Karachi: The International Cricket Council said Wednesday that its decision on whether Pakistan can host the Champions Trophy in September must be viewed in the "larger interest of the game."
The ICC executive board is due to hold a teleconference on Thursday to decide if the security situation in Pakistan is safe enough to hold the event, or whether it should be relocated.
"The ideal scenario is that, without compromising on the safety and security of the players, the tournament is held in Pakistan. In that case the members must view this decision in the larger interest of the game and make this important tournament a success," an ICC spokesman told AFP by telephone from Dubai.
"If the tournament is relocated we must move on as well."
Cricket's top eight nations - Australia, South Africa, England, India, Pakistan, Sri Lanka, New Zealand and the West Indies - compete in the biennial event which is scheduled to be held in Pakistan from Sept 11-28.
But Australia, England and New Zealand have raised concerns about security in Pakistan, which is battling militants in tribal areas where Washington has said Al-Qaeda and Taliban militants have created sanctuaries.
If the board decides to clear Pakistan as the venue, some top players are likely to stay away from the tournament, but the ICC spokesman said any pull-out would be disappointing.
"The ICC had an assessment and individual countries had their own assessments, and now if the tournament is held in Pakistan, I suspect it is inevitable that some people may pull out, which would be disappointing," the spokesman said.
"For the ICC, every player is important. We have assured that there will be no compromise on the safety of the players and the host country will be responsible for that," said the spokesman.
Media reports in Pakistan and India suggest the security assessments conducted by the ICC, before and during the Asia Cup which Pakistan hosted in June-July, are favourable.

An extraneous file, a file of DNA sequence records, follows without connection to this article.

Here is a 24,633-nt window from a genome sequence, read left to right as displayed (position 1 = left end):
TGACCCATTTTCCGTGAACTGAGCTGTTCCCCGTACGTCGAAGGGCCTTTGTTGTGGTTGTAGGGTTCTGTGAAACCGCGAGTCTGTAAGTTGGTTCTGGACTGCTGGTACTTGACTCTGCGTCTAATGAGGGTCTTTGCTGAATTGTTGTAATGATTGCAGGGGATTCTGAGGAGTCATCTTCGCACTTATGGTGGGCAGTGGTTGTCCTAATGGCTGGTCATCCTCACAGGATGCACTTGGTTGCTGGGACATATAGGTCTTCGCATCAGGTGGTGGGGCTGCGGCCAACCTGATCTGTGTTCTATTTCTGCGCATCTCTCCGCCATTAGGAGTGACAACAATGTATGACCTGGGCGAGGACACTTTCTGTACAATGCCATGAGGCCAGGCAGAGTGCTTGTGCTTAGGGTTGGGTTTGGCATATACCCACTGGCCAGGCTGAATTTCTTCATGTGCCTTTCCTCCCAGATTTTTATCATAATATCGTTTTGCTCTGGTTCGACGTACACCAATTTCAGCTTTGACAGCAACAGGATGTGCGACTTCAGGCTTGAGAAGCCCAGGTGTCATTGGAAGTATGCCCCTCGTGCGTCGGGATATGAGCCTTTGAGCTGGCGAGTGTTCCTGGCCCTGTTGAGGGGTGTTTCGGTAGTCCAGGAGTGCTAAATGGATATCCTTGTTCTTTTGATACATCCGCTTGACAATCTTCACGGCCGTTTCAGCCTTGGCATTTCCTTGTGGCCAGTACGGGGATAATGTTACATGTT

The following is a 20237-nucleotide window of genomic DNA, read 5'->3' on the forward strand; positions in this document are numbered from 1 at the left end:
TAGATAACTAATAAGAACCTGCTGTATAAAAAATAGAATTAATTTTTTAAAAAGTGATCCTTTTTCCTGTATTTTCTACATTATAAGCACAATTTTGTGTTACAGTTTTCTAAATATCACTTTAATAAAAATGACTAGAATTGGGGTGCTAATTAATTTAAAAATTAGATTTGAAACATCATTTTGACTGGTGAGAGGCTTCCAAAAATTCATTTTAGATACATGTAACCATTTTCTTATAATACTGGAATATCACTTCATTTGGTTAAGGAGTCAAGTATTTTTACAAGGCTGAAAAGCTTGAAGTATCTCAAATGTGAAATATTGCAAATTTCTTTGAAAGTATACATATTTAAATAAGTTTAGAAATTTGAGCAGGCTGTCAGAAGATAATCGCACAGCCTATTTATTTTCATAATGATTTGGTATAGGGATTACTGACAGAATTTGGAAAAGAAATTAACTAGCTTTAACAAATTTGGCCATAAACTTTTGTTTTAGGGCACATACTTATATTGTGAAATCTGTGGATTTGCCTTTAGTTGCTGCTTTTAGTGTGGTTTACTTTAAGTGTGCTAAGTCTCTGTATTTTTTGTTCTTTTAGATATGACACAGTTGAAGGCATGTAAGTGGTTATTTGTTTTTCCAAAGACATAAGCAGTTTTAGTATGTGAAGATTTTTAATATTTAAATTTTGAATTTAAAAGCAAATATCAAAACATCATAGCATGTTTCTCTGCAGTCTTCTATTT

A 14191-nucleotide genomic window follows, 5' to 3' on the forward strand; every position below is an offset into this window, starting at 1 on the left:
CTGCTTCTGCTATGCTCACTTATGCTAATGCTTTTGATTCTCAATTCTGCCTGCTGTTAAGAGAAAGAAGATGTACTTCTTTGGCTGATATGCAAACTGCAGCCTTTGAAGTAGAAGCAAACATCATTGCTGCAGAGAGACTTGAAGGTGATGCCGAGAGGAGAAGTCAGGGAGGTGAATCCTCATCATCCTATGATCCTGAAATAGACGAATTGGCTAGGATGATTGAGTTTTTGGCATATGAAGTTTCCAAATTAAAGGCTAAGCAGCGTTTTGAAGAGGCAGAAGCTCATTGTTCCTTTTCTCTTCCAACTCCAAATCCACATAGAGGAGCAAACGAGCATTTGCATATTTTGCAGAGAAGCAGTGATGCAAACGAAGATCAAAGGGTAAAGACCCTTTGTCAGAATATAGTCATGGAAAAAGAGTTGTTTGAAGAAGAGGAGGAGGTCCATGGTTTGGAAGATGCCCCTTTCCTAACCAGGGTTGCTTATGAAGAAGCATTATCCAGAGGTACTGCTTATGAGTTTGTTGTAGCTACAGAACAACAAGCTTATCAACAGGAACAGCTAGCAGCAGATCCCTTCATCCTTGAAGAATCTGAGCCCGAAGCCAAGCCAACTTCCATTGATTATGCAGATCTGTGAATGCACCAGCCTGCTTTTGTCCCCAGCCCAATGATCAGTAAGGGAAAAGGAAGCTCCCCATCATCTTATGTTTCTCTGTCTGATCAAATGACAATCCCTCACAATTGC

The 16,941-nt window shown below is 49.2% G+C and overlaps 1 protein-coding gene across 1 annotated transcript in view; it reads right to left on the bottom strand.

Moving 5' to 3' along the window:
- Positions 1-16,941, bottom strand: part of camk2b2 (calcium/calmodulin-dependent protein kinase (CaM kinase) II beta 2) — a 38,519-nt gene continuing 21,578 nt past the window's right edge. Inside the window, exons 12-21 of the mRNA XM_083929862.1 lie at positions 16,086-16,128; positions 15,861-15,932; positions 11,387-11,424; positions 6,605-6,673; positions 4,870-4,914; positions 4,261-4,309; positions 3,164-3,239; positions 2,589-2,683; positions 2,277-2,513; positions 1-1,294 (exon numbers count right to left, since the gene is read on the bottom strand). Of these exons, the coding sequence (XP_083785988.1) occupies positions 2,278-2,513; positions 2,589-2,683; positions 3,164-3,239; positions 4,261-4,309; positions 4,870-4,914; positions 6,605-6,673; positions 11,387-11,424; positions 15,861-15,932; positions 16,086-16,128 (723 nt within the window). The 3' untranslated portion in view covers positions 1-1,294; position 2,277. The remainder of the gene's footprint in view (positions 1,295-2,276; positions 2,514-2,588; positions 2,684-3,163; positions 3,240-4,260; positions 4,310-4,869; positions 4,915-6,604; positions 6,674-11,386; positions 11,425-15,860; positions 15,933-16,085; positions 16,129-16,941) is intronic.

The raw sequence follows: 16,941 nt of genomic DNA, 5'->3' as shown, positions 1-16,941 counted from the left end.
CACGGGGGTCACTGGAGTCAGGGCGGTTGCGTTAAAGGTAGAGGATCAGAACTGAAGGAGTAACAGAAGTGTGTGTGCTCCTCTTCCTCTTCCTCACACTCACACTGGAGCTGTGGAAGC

However a suicide bomb blast in the capital Islamabad earlier this month which killed 19 people and a series of small bombings in the port city of Karachi have renewed security fears.
Rawalpindi - which adjoins Islamabad - Karachi and Lahore are the three venues for the Trophy matches.
The representatives of the participating boards and players received a security briefing on Sunday from the ICC, following which the game's governing body raised concerns about threats beyond the Pakistan Cricket Board's (PCB) control.
"While there was recognition of the PCB's security arrangements, concerns were expressed about the potential for threats beyond the PCB's control and these will be addressed in the board's meeting," the ICC said in a statement on Sunday.
Dissenting nations would need seven out of 10 votes to change the host of the Trophy.
"Military and police forces protect individuals. Even those forces, however, cannot always legislate for a crazed individual. That was the point that was being made on Sunday that referred to threats beyond the control of the Pakistan Cricket Board, the host."
Sri Lanka, the designated alternative venue for the tournament, is also facing renewed violence between Tamil Tiger rebels and government troops.
South Africa and England have been tipped as potential alternative locations for the event.